Speaker, House Democrats Largely Exclude Republican Input on Policy, Process Amid Crisis

House Republican Leader Dick Hinch (R-Merrimack) announced Tuesday that House Republicans have been largely boxed out of discussions on planning and scheduling for the upcoming House session, and setting policy priorities at the House committee level.

“Back in March, the Speaker set up a bipartisan committee to work on planning for the continuity of House business and legislative operations during this crisis. That committee held one conference call months ago, and has not met since. We are just being informed at what the Democrats have already decided to do. That’s not bipartisan cooperation,” Hinch said. “Republicans are being denied a seat at the table.”

In addition, the Speaker has made statements suggesting he instructed his policy committee chairs to reach out to the ranking Republican members of House committees to get their input on bills of priority.

“Despite the Speakers’ statements,” Hinch said, “I’m hearing very little from ranking members about two-way communication between Democrat and Republican members. In some cases there has been no communication, and in other cases, it has been one-way communication, with Democrats providing a list of their priorities to Republicans with no chance for discussion or input.”

“Given the lack of communication and cooperation we’re experiencing, you’d think that the Speaker has deemed most of the 160 member House Republican Caucus non-essential, and sent us home on furlough,” Hinch said.

Hinch continued, “‘We could have spent the last two months working on a bipartisan plan to get the people’s business done, and work on solutions to ensure House business is able to move forward safely. We could have spent the last two months discussing shared policy priorities for the remainder of the term. Instead we have mostly a one-party decision making process.”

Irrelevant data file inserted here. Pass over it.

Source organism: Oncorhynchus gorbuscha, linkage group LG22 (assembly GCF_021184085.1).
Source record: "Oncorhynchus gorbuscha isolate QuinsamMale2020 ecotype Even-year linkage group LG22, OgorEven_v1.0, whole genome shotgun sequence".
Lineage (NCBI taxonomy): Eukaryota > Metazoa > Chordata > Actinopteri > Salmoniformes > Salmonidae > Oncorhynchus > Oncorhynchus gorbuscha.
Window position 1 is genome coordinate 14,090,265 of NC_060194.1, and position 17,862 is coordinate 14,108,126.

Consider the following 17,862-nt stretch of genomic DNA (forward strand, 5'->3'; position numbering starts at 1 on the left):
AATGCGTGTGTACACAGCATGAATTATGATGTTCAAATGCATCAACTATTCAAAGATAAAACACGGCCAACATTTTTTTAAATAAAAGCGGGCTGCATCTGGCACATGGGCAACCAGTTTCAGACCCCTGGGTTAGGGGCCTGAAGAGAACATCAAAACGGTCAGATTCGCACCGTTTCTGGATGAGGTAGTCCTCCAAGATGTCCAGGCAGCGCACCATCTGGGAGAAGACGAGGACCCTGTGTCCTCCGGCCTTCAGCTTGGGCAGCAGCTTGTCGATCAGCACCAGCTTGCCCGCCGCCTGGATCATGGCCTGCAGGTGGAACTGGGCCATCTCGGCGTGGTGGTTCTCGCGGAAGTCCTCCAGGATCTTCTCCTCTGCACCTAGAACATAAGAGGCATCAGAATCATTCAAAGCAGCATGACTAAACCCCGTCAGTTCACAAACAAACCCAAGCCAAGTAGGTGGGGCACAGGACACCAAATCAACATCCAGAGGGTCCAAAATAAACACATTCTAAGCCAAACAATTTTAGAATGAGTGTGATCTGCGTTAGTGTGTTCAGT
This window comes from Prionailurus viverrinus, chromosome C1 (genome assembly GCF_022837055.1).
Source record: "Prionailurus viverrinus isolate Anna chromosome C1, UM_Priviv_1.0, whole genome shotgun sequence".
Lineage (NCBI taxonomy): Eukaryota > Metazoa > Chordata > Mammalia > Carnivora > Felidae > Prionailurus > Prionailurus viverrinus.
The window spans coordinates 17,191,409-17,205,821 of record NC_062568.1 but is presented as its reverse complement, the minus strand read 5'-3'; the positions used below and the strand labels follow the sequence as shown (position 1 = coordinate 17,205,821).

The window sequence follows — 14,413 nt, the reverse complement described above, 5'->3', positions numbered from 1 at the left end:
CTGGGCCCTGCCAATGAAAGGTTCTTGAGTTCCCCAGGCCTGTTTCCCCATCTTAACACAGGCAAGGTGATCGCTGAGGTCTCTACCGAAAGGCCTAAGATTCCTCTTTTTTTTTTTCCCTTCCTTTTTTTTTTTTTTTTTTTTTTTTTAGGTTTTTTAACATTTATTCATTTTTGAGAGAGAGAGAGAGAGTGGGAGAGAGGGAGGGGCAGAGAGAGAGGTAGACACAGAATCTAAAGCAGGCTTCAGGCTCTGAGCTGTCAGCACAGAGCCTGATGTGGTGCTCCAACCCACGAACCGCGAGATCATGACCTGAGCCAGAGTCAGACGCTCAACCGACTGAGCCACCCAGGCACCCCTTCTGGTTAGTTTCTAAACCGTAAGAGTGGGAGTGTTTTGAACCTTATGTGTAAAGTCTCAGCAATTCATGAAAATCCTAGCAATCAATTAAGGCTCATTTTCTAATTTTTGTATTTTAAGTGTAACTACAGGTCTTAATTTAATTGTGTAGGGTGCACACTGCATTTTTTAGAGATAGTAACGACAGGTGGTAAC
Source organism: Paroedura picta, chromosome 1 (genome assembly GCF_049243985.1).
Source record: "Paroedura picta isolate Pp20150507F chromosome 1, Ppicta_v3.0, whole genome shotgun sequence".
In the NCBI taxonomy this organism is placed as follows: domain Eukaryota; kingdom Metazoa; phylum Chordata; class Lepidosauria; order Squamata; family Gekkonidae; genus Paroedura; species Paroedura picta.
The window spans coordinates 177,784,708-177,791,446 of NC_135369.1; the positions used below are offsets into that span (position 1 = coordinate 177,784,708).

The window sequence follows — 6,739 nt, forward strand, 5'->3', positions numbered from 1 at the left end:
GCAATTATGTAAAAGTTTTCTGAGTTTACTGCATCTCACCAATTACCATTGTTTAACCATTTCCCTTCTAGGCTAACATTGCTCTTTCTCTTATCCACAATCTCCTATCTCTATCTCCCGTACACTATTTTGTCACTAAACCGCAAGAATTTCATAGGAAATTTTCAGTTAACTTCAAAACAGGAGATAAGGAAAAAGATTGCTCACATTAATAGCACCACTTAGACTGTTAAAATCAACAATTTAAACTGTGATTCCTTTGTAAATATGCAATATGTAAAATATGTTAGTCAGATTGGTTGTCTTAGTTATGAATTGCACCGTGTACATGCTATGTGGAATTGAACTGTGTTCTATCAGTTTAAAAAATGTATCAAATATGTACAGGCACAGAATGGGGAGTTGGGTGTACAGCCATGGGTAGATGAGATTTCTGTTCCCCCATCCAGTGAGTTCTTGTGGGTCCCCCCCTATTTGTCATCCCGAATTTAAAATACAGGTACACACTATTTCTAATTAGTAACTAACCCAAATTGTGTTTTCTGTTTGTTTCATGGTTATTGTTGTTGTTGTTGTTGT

“We don’t know if House Democrats have a plan to help manage our future budget shortfalls. We don’t know if they have a plan to help our small business community stay afloat. We don’t know if the Democrats plan on ramming through their income tax proposal yet again. We don’t know what the Speaker has in store for the House aside from a June 11th session. That is not leadership during a crisis. I’m not seeing a clear plan, or a plan at all, frankly.”

“House Republicans met via teleconference today to discuss these concerns. We absolutely agree that the House needs to get back to work, and we want to get back to work. But the consensus opinion was that unless the Democrat leadership team in the House opens up their closed decision making process, Republicans will be reluctant to enable the rule changes needed to move forward. Democrats have politicized this crisis on a regular basis, and without transparency, we can only assume they are not acting in good faith.”

Background: In March, the House voted to amend House Rule 65 to allow for the modification of deadlines in the event business was suspended due to the COVID-19 pandemic and require concurrence with the Republican leadership. If Republican leadership does not concur with the proposed modifications, there would need to be a ⅔ majority vote on the House floor to suspend House Rule 65(b) for any business to move forward.

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